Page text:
When you google “blackberry” these days,
you are not met with images of a dark, plump fruit
hanging on a vine in the sun.
Instead, you’ll find blackberries
of metal, glass, and plastic,
the kind that break your teeth
if you try to eat them.
When I say blackberry, I don’t mean the cell phone.
What I mean is eternal life: the berry that is eaten by the cardinal
and the cardinal that is eaten by the cat
and the cat that dies of old age and is buried
in the backyard in the shade of the blackberry bushes.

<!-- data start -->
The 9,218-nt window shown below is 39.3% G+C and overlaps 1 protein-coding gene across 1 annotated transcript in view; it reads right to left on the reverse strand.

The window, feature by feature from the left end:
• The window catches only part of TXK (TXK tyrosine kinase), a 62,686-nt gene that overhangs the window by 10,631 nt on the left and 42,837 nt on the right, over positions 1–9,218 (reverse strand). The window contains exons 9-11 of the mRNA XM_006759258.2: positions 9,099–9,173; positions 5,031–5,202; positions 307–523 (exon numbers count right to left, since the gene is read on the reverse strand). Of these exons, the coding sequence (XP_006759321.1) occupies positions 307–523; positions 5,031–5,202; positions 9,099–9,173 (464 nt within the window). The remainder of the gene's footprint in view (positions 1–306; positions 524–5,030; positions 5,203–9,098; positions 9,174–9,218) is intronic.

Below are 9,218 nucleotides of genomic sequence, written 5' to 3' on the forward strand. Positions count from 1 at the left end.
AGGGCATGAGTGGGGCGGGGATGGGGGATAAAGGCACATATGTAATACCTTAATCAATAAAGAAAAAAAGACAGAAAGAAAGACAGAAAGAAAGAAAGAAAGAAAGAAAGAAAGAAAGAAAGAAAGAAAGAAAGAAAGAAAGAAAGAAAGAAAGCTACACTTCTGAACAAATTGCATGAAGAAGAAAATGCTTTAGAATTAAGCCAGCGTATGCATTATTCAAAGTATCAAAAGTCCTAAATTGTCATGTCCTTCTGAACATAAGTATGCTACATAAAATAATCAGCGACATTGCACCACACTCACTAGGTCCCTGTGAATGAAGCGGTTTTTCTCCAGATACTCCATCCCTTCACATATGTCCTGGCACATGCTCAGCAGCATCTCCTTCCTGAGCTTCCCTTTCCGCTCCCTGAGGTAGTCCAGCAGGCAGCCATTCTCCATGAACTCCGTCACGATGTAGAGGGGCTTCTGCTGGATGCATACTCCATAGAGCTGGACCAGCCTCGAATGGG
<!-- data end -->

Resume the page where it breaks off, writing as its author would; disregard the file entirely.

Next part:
So the earth takes back what is hers.
So we are, each of us, biodegradable,
recycled and repurposed.
A hundred years from now, the metal box you carried everywhere like an extra limb
will sit in a landfill among the plastic bags and bottles,
a container for ghosts and long dead voices,
but the blackberry you ate at lunch today
is a wise, transformative thing, knows how to decompose
and live forever.
Somewhere along this spinning wheel of growth and decay
you and I, too, will be remade
into a pair of glorious blackberries.
When that day comes, I hope we’re hanging on the same vine,
where the light hits, and that we won’t need phones
or even voices to speak to each other.